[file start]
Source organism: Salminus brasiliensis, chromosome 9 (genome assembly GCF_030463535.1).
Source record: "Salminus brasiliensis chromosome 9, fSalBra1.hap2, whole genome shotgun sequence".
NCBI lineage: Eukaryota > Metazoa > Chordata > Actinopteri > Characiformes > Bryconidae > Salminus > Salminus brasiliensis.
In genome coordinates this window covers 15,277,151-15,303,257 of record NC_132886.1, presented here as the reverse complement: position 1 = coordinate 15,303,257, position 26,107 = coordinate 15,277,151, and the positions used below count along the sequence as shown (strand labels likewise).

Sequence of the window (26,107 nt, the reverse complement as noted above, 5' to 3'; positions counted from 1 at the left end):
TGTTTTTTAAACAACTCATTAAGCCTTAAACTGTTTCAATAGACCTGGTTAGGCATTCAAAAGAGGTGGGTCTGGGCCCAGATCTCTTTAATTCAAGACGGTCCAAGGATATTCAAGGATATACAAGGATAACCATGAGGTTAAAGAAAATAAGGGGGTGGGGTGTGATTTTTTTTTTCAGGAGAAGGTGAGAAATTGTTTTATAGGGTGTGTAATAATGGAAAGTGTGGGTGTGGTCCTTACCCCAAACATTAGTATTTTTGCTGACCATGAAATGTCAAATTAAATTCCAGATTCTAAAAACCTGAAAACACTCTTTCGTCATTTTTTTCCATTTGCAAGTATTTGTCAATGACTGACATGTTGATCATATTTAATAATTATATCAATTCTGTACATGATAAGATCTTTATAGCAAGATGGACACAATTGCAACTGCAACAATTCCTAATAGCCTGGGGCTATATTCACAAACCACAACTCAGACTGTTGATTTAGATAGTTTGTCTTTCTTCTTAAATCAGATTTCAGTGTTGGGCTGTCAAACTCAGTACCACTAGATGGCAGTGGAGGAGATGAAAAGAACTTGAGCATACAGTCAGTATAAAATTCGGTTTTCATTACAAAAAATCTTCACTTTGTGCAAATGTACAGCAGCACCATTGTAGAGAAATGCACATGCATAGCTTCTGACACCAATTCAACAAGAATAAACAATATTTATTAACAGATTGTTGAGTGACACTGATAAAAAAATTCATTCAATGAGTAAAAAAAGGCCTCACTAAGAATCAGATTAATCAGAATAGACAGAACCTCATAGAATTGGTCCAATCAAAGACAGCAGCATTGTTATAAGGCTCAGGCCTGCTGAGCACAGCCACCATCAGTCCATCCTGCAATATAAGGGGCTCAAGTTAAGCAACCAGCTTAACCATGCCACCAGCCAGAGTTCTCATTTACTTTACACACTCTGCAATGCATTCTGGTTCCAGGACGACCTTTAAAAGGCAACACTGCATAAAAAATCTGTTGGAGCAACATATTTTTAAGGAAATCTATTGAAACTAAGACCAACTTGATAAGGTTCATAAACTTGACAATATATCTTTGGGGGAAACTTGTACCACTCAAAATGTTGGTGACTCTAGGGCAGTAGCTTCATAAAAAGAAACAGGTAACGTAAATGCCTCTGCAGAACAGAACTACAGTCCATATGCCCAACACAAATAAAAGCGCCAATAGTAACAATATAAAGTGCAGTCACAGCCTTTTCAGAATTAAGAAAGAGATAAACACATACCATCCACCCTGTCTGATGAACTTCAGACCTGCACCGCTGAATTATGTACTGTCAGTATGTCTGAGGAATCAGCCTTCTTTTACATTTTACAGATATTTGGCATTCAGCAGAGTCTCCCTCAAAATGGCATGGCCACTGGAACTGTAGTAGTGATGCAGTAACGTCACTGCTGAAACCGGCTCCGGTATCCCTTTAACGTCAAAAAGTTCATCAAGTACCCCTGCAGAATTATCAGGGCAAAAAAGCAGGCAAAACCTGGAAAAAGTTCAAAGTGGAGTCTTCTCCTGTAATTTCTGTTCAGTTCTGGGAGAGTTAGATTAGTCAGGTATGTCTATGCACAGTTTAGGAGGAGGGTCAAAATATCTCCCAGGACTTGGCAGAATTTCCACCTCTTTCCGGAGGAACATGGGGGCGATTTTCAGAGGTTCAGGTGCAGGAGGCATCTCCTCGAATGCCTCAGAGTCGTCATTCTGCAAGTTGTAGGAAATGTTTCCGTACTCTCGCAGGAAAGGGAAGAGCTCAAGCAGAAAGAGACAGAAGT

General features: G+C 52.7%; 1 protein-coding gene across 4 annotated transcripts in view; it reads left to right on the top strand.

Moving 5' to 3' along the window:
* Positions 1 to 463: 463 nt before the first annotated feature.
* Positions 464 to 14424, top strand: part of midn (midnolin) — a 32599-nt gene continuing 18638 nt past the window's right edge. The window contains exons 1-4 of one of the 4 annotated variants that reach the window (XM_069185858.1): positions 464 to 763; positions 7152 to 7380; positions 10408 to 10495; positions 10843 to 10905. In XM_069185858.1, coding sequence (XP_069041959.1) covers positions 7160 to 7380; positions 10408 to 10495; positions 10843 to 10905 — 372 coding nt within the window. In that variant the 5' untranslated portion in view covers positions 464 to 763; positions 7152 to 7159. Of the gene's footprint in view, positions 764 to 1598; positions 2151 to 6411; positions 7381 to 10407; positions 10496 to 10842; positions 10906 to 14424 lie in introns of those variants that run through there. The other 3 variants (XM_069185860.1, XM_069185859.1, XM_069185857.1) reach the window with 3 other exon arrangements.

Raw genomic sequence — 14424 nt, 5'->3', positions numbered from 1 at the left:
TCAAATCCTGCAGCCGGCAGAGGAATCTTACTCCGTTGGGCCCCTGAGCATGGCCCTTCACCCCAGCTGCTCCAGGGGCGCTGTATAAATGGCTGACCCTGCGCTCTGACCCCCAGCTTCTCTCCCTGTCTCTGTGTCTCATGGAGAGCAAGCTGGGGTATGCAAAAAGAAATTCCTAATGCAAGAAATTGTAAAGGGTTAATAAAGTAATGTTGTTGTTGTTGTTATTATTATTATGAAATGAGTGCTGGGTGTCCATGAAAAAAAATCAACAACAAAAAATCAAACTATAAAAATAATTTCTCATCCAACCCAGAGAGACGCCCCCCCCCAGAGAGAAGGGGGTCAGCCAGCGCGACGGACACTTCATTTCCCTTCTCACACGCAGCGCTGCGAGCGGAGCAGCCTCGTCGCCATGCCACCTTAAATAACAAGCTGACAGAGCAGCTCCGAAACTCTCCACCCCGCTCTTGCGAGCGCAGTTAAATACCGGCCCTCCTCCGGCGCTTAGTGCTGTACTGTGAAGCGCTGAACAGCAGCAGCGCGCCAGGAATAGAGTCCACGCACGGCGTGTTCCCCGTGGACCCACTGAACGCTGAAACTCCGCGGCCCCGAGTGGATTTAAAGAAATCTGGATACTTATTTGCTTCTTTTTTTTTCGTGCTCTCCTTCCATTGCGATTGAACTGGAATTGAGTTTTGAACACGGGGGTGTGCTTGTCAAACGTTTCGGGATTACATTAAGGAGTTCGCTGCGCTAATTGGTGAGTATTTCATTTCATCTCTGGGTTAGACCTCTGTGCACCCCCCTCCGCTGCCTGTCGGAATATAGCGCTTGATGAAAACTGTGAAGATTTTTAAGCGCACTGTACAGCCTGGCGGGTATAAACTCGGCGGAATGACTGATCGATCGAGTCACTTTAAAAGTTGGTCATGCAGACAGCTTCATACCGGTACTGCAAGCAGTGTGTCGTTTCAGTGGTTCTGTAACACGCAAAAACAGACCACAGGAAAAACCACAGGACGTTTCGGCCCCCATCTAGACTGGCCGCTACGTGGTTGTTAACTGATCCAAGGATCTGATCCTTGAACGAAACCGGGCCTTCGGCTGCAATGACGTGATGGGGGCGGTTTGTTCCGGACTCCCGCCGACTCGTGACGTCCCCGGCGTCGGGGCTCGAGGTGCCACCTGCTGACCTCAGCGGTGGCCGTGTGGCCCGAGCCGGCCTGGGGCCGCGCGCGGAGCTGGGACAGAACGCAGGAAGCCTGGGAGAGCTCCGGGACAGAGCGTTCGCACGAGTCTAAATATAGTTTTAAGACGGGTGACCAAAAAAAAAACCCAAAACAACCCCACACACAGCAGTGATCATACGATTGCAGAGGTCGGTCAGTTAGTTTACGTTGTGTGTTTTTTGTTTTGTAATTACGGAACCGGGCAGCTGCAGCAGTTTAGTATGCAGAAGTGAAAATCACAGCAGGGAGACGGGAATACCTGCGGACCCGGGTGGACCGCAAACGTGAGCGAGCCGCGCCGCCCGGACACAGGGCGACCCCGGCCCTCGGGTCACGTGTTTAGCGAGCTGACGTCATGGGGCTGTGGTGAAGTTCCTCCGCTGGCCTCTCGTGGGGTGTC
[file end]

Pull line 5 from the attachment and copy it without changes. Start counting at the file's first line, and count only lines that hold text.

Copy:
Sequence of the window (26,107 nt, the reverse complement as noted above, 5' to 3'; positions counted from 1 at the left end):